by Lisa Alber
Have you ever suffered from the don’t-wannas? Unfortunately, I’ve been known to succumb to this affliction, and I get it bad in proportion to how long my to-do list is. Right now it’s long, and I’m behind. In an ideal me, my inner superhero would prioritize faster than a speeding bullet, chug through work more powerfully than a locomotive, and complete tedious tasks in a single bound — and all with good cheer.
My world? I’ve got me an inner four-year-old gremlin that crosses bony little arms over its bony little chest, shakes its head, and says, “Don’t wanna.” It lives inside my primitive brain, chewing on dessicated goals and maggot-ridden dreams. When it rises up, every ounce of motivation and discipline I have disappears like a wish on the wind.
Don’t wanna. Stamp foot. Stalk to my bed with snacks and a novel — and with guilt and self-loathing following along in a putrid wake. The only decent thing about the gremlin is that it’s too young to drink. Otherwise, I would succumb to self-medication by way of tequila.
Over the years I’ve learned a few strategies for outmaneuvering the gremlin.
1. The take-your-laptop-to-bed remedy. The trick is to begin by reading and eating Twizzlers. Position your laptop beside you on the bed, and tell yourself (i.e. the gremlin) that you might take a Facebook break later on. Settle in, read for awhile, and then open up your manuscript (or other work). Let the page sit there looking at you for awhile longer. The gremlin will get used to its presence and hopefully get sleepy (you are in bed, after all), which is when you slowly ease the laptop onto your lap and type the first few words. Pause. All clear? You’re safe to continue.
2. Self-medication a la Hemingway. OK, I lied. Self-medication is one of my strategies. Sometimes, let’s face it, alcohol is the only way to get the little bugger to shut the hell up. I mean, it’s only four years old — alcohol’ll put it out like that <snapping fingers>. Imagine a ruby-red glass of Italian red as the lure, pulling you out of bed and into a friendly bar/lounge. Pretend you’re not there to work. You’re hanging out. Your laptop and papers are window dressing to ward off your potential suitors because you are that fabulous. Gremlins are notoriously distractible. A little alcohol, a little people watching, and your gremlin will forget all about you for awhile.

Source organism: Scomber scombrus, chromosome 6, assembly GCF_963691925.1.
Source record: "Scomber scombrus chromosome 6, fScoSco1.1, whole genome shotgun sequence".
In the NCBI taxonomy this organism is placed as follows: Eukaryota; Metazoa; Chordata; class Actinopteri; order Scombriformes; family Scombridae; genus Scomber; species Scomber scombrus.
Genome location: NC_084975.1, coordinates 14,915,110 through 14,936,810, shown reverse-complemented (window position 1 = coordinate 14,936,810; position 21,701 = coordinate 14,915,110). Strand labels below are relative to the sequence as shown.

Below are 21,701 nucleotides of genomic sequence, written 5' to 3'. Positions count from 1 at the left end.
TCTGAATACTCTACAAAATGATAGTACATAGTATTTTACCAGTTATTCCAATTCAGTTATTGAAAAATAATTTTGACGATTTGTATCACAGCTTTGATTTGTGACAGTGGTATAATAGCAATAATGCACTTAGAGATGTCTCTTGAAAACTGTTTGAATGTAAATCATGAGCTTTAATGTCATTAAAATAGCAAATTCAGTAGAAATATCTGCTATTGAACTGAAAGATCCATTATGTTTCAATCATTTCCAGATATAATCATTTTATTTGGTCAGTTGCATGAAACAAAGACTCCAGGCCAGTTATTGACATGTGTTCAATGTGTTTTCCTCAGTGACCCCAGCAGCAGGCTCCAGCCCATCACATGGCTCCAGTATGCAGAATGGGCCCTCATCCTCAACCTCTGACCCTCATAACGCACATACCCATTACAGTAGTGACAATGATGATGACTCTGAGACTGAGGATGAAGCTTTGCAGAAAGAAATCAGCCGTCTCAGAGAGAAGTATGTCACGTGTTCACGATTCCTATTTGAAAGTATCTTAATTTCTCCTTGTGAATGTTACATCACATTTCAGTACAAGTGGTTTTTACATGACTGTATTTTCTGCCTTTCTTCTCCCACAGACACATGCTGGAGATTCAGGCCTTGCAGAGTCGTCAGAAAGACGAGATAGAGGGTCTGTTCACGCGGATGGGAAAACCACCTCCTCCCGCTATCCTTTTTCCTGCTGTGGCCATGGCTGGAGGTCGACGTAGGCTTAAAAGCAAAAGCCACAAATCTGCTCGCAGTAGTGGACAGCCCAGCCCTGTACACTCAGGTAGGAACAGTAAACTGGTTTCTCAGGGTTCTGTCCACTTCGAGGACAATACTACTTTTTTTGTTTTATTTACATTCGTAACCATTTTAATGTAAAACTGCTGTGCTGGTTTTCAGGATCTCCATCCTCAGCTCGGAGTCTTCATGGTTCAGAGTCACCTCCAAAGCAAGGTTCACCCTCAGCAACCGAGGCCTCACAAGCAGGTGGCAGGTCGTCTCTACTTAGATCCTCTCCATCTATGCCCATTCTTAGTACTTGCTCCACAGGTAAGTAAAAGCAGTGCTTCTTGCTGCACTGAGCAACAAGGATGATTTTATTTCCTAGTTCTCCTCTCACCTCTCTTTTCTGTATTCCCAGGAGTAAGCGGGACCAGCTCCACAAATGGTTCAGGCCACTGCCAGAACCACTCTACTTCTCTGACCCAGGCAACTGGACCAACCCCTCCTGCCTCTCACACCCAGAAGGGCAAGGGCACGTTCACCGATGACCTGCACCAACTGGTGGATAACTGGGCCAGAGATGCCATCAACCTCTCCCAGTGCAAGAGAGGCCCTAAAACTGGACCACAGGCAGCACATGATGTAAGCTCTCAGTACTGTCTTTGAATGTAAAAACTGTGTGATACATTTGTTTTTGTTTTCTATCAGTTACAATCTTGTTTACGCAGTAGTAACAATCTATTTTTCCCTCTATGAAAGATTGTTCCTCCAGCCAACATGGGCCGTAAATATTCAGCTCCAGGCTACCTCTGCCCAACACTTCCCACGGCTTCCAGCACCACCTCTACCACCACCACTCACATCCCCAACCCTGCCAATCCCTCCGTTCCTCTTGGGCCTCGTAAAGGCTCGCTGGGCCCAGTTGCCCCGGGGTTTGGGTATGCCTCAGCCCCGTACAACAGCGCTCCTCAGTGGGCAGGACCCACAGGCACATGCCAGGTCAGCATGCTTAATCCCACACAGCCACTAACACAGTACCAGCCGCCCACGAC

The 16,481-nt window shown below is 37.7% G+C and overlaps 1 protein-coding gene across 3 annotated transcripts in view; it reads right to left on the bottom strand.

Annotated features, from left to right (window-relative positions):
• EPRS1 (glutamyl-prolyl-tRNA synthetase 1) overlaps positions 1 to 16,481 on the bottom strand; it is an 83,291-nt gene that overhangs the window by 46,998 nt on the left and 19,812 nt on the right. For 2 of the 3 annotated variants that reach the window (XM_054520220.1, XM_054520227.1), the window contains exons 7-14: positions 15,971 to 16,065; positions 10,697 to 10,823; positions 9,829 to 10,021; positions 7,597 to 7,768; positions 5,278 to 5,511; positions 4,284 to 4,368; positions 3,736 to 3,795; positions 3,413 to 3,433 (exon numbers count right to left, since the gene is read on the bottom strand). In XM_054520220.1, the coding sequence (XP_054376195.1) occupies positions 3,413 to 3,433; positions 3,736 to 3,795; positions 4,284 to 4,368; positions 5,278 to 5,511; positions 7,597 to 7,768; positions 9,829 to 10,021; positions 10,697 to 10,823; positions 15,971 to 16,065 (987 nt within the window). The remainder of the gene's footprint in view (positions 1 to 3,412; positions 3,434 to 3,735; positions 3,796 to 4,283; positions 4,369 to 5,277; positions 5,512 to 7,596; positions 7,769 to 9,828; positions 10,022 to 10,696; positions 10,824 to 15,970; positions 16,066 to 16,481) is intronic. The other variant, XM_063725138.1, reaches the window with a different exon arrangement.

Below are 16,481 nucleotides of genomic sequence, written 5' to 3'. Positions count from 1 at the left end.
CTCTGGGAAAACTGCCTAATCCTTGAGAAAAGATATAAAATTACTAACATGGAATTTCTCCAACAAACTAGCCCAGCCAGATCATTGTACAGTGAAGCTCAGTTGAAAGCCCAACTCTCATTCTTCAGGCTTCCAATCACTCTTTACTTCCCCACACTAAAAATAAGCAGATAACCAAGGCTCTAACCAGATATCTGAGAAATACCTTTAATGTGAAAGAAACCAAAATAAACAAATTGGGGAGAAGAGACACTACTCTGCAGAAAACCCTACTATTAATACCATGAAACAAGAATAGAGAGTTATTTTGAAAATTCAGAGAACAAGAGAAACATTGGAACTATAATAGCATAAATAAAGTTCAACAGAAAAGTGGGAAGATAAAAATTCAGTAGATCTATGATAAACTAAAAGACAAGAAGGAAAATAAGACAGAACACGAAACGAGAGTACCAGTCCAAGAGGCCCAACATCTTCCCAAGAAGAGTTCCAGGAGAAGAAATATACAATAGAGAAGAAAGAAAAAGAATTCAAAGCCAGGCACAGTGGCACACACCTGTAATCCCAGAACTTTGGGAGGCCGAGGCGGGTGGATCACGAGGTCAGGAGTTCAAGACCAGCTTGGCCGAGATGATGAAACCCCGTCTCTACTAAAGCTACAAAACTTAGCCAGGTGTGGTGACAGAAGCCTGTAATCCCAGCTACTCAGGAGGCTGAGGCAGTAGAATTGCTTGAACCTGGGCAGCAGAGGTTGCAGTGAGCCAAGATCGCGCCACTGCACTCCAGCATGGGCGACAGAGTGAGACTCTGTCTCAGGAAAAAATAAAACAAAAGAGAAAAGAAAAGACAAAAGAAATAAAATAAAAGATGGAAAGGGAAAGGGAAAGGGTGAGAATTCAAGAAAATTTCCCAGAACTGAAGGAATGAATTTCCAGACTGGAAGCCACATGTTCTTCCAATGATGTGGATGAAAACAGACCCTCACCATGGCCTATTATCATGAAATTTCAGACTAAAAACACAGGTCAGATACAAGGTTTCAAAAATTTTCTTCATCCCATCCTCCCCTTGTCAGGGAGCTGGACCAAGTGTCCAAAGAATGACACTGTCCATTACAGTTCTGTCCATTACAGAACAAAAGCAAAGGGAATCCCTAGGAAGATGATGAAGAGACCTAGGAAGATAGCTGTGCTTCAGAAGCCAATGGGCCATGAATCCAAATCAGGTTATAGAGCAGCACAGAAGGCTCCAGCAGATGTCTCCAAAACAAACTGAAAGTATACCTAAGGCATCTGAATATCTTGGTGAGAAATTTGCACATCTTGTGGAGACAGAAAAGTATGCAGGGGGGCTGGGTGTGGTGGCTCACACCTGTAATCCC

3. Take a shower. Seriously. Sometimes all it takes is one thing — like getting dressed — to send the gremlin squealing back into its fetid hidey-hole. I find showers helpful whether I need them or not. I’m not talking the wake-up shower. I’m talking the shower at 3:00 p.m. after you’ve been wallowing in your clammy p.j.s all day eating those Twizzlers. There’s something about showering at odd hours that’s extra rejuvenating. If you can force yourself out of bed and under the hot spray, you’ll be golden, I swear. Gremlins don’t like water.
4. Engage in crowd-sourcing. Why not engage your peeps on Facebook and Twitter? Put the call out for moral support and an ass-whooping. Commit to one small task, and ask folks to ping you in an hour. With enough external pressure — hopefully of a supportive nature — you might get a leg up on the gremlin. Better yet, try talking to. a. live. person (gasp), and take it one step further and meet said person in a coffeehouse. Your friend can bring work, or leave you to it.
5. Succumb. Yes, succumbing to the gremlin works too. But the secret to succumbing is to do so without remedial guilt or self-loathing. Let it go. Give yourself permission to wallow in slothsville like a pig in shit. Believe me, after a few hours, or a day or two, or maaaybe a week, even the gremlin will leave in disgust. Give it what it wants, it goes away. Funny how that works.
Bonus tip: For variety, trying mixing it up. For example, try taking a friend to bed (numbers 1 and 4). I guarantee you this will gross the gremlin out. Be aware that you won’t get back to work until the next morning, but that’s okay because you’ll be feeling pretty damned good and that’s half the battle.